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I won't put myself in someone else's hands on my birthday

Published 6 November 2005
News Review
643rd article

The guests at Michael's 70th birthday party included: (back row, from left) Leslie Bricusse, Terry O'Neill, John Gold, Roger Moore, Michael Caine, and seated next to Michael, Andrew Lloyd Webber (Dinah May)

People always say, "You can't judge places, you get special treatment!" Oh yeah. Listen to this. It was my 70th birthday last Sunday. "Not possible," you exclaim, "you look so young!"

Never mind that. I decided to fly 30 of my nearest and dearest to Venice. Out on Saturday, dinner at my favourite place, Harry’s Bar, lunch Sunday at Trattoria Da Romano on Burano. Fly back that afternoon. Paola, who speaks Italian, called Barbaro Orazio, owner of the Romano, weeks in advance to book for lunch.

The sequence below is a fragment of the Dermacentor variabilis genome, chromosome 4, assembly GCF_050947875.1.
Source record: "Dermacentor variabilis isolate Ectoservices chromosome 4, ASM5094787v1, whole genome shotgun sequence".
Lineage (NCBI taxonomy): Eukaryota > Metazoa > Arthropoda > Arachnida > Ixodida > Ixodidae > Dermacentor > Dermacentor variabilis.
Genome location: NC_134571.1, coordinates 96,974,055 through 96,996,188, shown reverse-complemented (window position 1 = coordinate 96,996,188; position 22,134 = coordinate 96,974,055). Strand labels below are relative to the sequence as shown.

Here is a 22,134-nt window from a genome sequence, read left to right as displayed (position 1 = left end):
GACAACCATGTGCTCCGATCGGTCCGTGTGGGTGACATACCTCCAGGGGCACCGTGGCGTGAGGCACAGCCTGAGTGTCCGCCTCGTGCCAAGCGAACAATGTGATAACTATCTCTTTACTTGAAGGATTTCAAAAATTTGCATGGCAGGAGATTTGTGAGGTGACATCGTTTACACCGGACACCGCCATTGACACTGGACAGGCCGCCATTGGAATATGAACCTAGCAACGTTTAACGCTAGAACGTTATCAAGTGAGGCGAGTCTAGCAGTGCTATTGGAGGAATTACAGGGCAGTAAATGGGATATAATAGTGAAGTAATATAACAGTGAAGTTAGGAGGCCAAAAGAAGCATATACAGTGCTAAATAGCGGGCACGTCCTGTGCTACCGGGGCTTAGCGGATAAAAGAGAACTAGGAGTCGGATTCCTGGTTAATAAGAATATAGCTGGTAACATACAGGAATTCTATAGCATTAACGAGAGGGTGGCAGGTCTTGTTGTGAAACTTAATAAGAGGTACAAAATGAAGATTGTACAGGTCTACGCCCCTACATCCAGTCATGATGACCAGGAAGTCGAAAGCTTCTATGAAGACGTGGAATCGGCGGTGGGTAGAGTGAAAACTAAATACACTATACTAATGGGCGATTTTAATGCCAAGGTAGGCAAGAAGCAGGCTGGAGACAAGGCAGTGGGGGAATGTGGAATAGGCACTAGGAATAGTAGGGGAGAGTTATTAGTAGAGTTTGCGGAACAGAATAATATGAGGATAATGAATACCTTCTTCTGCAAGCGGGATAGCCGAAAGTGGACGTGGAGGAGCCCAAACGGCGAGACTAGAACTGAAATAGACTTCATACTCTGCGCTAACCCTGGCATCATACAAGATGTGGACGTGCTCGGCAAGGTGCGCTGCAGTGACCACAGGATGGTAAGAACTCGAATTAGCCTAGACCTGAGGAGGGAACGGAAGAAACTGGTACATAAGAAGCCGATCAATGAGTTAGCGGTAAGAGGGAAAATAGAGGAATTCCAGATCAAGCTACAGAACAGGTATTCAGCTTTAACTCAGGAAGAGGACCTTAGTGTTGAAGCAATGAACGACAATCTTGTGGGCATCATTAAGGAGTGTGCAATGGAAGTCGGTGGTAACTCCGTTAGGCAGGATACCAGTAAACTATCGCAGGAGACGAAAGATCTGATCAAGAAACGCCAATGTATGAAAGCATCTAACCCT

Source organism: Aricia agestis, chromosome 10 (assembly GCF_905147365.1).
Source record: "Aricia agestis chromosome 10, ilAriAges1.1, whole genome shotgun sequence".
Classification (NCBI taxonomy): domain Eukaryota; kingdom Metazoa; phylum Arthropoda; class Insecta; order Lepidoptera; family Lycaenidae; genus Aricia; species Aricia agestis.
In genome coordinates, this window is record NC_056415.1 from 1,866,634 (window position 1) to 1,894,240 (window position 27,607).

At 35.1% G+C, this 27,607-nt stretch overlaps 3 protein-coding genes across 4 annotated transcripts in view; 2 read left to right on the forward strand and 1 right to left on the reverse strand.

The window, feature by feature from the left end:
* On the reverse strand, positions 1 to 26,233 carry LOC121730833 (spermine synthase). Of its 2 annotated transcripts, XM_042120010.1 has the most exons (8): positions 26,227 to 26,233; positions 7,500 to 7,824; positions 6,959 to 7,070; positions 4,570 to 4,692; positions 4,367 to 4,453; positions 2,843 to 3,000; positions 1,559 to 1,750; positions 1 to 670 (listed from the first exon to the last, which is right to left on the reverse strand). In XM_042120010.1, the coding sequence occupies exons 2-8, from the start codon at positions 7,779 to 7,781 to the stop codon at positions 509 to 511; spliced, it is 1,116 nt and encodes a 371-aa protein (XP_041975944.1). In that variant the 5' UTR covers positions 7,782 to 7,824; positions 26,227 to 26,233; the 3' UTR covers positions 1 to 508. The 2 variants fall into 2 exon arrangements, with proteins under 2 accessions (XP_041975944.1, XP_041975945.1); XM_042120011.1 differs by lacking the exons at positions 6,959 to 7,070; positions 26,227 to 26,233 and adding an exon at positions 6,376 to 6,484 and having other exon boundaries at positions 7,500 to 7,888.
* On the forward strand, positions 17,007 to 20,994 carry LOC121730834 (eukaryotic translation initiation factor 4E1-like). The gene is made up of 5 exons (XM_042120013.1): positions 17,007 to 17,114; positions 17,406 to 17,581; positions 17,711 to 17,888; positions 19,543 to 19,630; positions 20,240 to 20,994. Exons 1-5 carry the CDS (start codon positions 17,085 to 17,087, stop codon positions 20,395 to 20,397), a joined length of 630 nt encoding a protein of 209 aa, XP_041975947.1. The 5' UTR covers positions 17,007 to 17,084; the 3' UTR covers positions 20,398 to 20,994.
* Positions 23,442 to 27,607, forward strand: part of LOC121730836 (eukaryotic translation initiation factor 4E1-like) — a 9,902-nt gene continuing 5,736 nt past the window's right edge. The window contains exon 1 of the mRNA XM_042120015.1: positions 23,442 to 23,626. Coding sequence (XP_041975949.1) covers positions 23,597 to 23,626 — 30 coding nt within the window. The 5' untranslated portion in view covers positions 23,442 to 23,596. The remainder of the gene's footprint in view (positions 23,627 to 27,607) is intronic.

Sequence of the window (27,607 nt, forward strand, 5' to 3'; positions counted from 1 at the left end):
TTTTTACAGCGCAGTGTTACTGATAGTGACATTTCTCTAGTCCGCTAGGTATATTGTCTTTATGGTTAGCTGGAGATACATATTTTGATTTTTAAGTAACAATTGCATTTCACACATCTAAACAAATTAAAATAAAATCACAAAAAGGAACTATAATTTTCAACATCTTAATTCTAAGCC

Nine days before the trip my assistant, Dinah May, and I went to Venice to organise. I had to allocate rooms for major stars, see the dining areas. That sort of thing.

The Hotel Cipriani stayed open just for us. We were in their Palazzo Vendramin and the Palazzetto, two fantastic buildings over the water from St Mark's Square. I gave the greatest suite to Michael and Shakira Caine. They said they'd never stayed anywhere better. Dr Natale Rusconi, the hotel's managing director, was urbane, witty and helpful as ever.

On Thursday it was pouring with rain. Being British, Dinah and I stood, windswept and battered, in the front of the launch for the half-hour trip to Burano. At the Romano, the owner, Barbaro, kissed me. His assistant said: "Mr Orazio is giving you this special room."

"I didn't ask for a room!" I spluttered. We were shown a room behind the restaurant, so ghastly I wouldn’t store dead cats there. One small window, with net curtains, faced a wall.